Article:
Biodynamic winemaking at Pacific Rim

30% of our grapes are grown biodynamically and to my knowledge we have the only certified biodynamic vineyard in Washington State. We also are the only certified biodynamic producer in the State. We are not fanatical about biodynamie but it has taught us many things and has connected us better to our terroir.

Our understanding of Biodynamic agriculture

What we have learned from Rudolph Steiner’s biodynamic agriculture principles is that our goal should be to set the farm as a self contained entity focused on exporting goods without importing any from the outside world. The farm is in some way limited, just like our planet, and it has to become its own ecosystem to become a sustainable and perennial entity. Of course this preclude the use of any chemical at the farm unless they can be produced at the farm. For these reasons we use only natural products that could be produced at the farm that we call preparations (we actually do not make our own at this point but would like to). The preparations are numbered from 500 to 508:





Cow manure

Root growth and humus formation


Powdered Quartz

Stimulate and regulate foliar growth


Yarrow blossoms

For compost preparation


Chamomile blossoms

For compost preparation


Stinging nettle

For compost preparation


Oak bark

For compost preparation


Dandelion flower

For compost preparation


Valerian flower

For compost preparation



To fight foliar fungal disease

This is all we use in the vineyard – no other chemical organic nor synthetic. The compost making is very important as it is the key to a healthy soil and in return to a healthy vine. Also we do use the moon cycles to do most operations in the vineyard.

Our understanding of Biodynamic winemaking

At the winery we do not correct any grape deficiencies (no acid, no sugar, no water). We do not use commercial yeasts, only the yeasts that came with the grapes. The only chemicals we use are bentonite (for protein stability, it is remove and does not stay in the wine) and we add sulfites below 100ppm.

Lesson learned

In the vineyard we understand that we do not need heavy chemicals to grow our grapes. Yes, it is more work but there are alternative ways to grow grapes in an economical way. It makes sense and it does not make us a bunch of hippies. Consequently we have pooled our growers together to find alternative ways to grow grapes in a more sustainable way and we are creating an Integrated Environmental Stewardship Charter to move our sustainability agenda forward.

At the winery we know understand that we do not need commercial yeasts and that we can also make wine with fewer chemicals. Yes, the wines might not always be “technologically” correct but we hope they taste better and are healthier for you, just like an organically grown fruit.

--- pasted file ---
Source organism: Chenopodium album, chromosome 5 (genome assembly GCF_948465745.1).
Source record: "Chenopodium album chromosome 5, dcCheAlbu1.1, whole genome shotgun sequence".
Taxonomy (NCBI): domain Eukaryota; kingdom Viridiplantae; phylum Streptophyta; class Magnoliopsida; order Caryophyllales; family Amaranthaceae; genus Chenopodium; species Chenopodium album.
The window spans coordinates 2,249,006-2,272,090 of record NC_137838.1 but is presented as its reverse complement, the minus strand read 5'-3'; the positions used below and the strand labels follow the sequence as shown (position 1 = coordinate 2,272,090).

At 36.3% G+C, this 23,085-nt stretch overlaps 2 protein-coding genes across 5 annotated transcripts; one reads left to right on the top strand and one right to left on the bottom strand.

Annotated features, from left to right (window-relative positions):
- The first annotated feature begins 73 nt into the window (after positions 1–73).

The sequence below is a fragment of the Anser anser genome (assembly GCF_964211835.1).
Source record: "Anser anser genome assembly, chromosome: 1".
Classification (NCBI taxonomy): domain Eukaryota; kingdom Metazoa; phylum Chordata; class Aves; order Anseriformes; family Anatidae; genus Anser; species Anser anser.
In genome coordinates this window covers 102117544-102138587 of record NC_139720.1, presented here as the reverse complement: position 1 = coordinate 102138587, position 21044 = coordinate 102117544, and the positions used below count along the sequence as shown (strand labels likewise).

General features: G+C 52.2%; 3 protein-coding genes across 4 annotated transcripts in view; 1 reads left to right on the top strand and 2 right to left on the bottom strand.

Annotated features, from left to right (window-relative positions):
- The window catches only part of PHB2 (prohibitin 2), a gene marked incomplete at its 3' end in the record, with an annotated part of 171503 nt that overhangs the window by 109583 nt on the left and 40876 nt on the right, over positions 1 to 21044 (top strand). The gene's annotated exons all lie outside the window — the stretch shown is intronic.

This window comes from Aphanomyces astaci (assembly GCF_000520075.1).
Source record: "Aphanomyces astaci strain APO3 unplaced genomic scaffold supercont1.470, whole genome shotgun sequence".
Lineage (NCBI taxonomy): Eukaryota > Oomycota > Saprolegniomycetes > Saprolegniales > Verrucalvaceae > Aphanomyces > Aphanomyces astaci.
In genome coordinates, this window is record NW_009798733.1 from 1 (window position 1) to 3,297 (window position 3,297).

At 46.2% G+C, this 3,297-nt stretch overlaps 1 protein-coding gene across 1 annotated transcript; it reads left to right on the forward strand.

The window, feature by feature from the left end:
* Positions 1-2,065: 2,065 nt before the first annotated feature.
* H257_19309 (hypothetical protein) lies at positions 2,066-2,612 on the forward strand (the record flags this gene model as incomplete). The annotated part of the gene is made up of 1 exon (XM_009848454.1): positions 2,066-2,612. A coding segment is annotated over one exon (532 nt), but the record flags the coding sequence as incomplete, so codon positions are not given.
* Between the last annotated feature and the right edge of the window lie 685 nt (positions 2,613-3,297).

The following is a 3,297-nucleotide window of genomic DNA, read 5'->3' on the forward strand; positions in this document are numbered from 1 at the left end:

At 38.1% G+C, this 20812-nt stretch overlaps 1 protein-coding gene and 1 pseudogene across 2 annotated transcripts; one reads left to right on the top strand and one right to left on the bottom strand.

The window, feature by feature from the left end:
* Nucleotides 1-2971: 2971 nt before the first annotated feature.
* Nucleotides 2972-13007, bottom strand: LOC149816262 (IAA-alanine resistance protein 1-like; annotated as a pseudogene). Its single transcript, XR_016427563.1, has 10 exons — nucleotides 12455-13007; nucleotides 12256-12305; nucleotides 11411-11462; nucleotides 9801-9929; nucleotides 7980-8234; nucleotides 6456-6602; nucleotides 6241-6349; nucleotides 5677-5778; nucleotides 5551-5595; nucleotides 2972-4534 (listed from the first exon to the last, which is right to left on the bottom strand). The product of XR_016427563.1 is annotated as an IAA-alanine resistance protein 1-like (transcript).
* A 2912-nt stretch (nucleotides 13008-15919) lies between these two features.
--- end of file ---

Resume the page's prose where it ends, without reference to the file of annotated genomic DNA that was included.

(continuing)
We hope that you care as much as we do.

5 Responses to “Biodynamic winemaking at Pacific Rim”

  1. Andy Says:

    Hi – I’m looking for a biodynamic wine calendar. Something pretty to hang on the kitchen wall to make sure I don’t open the good stuff on a root day! Do you know of one? Or do you know when I can get the info I need?

    There’s bit of shift towards this thinking in the UK. Two big of the big supermarkets only do their tastings non-root/leaf days. To me, certain aspects make perfect sense i.e. the biodiversity has to be good farming.

    Regards, Andy

  2. Nicolas Says:

    Dear Andy,

    I do not know of anything pretty and fun to put on the wall. I use the official biodynamic calendar:

    May be a fun project for the wine industry to put together?


  3. Wallula vineyard update | News & Blog Says:

    [...] biodynamically from the get go and the farming practices are very unique and highly sustainable (see earlier post on biodynamic farming).  The density is high for Washington (1613 vines/ac) resulting in less crop per vine. The trellis [...]

  4. ignivobiaviax Says:

    Awesome, I didn’t heard about this topic till now. Thankz.

  5. Wallula Biodynamic vertical | Riesling Rules Book Says:

    [...] We were hosting a biodynamic tasting at our offices in Portland. Pacific Rim was pouring a vertical of Wallula Vineyard Biodynamic Rieslings (picture above). This was an opportunity for me to taste through the first three vintages (2007-2008-2009) of the magnificent Wallula Vineyard and reflect on our winemaking and our progress. Remember that those wines are biodynamic wines (vs made from biodynamic grapes) which is pretty rare as I saw yesterday where most of the producers present were pouring made from biodynamic grapes wines. Nothing is added to those wines (no yeast, no acid, no nothing) and they are certified biodynamic. Wallula is probably one of the most thoughtful Riesling planting in the USA with a special trellis system, German clones and all biodynamically farmed ( [...]

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